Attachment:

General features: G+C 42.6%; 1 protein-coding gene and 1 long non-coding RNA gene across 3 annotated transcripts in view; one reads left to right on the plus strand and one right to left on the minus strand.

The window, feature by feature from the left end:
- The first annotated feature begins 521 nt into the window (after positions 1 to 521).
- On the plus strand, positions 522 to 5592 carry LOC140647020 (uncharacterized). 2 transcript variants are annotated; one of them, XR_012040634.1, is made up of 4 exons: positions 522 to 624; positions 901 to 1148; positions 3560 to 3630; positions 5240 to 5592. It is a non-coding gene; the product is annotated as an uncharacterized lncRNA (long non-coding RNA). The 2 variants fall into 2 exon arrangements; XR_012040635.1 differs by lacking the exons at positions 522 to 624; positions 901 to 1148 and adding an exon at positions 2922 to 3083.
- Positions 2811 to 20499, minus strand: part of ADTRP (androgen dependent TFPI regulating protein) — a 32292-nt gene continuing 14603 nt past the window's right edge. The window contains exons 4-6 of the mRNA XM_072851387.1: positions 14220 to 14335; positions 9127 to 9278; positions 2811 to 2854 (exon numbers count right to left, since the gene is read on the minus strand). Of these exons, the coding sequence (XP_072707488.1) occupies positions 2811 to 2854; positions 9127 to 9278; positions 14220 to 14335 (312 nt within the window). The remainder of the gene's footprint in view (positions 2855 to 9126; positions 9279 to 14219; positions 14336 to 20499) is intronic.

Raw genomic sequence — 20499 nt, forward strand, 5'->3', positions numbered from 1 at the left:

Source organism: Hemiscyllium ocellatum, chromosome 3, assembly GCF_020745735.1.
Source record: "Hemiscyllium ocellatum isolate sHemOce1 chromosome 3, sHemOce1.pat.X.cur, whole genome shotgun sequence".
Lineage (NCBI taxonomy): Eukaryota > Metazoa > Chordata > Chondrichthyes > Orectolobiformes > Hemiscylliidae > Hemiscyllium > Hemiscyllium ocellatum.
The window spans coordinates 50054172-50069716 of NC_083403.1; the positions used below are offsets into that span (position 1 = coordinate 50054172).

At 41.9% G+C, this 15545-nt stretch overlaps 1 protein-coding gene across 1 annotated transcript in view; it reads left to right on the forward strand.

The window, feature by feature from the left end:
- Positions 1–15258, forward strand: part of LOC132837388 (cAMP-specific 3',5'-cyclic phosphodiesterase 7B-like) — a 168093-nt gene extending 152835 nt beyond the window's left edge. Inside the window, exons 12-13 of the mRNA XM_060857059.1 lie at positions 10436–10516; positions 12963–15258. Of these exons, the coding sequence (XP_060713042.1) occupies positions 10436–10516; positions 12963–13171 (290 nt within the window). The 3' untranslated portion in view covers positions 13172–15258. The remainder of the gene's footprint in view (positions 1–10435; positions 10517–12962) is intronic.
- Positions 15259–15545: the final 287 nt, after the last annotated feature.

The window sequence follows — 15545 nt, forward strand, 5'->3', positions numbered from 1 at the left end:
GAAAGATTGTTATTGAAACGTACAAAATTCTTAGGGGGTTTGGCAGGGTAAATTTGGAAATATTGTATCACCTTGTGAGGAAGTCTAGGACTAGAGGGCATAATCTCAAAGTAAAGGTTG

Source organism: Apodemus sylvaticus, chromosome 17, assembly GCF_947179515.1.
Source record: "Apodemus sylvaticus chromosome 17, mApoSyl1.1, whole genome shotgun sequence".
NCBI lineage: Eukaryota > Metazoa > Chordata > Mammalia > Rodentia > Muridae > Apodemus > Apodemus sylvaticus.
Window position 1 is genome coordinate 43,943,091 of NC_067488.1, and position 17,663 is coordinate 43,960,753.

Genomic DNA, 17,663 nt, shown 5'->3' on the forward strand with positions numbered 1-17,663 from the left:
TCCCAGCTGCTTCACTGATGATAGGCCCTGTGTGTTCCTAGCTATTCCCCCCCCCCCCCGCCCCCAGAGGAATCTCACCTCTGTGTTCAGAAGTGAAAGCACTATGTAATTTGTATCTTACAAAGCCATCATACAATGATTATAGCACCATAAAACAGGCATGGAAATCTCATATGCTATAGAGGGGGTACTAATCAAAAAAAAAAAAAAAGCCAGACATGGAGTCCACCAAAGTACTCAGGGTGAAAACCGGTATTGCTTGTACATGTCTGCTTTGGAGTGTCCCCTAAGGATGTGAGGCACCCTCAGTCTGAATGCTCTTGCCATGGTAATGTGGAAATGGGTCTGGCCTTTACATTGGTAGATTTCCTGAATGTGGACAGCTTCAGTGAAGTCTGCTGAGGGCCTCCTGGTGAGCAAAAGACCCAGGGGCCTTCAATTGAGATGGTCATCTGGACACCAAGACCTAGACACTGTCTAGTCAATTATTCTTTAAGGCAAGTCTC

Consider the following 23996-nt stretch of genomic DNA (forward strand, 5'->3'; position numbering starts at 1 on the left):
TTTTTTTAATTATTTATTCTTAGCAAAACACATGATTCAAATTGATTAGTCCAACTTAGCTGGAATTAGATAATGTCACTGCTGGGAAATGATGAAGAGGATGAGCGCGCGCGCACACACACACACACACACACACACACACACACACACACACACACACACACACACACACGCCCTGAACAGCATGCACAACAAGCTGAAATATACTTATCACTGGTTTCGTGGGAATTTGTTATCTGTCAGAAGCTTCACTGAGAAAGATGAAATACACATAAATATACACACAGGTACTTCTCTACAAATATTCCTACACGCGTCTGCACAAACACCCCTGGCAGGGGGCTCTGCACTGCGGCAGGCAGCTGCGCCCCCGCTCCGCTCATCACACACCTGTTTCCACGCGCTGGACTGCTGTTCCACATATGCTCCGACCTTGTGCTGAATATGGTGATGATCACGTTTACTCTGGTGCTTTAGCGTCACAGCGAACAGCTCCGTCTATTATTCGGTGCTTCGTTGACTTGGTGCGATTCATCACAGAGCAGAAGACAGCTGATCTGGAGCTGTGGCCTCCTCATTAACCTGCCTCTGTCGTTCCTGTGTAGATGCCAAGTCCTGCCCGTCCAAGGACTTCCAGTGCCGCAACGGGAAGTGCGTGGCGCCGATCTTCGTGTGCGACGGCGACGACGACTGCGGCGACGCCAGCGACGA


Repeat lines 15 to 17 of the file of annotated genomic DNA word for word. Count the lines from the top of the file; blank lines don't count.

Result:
The window sequence follows — 15545 nt, forward strand, 5'->3', positions numbered from 1 at the left end:
GAAAGATTGTTATTGAAACGTACAAAATTCTTAGGGGGTTTGGCAGGGTAAATTTGGAAATATTGTATCACCTTGTGAGGAAGTCTAGGACTAGAGGGCATAATCTCAAAGTAAAGGTTG

Source organism: Apodemus sylvaticus, chromosome 17, assembly GCF_947179515.1.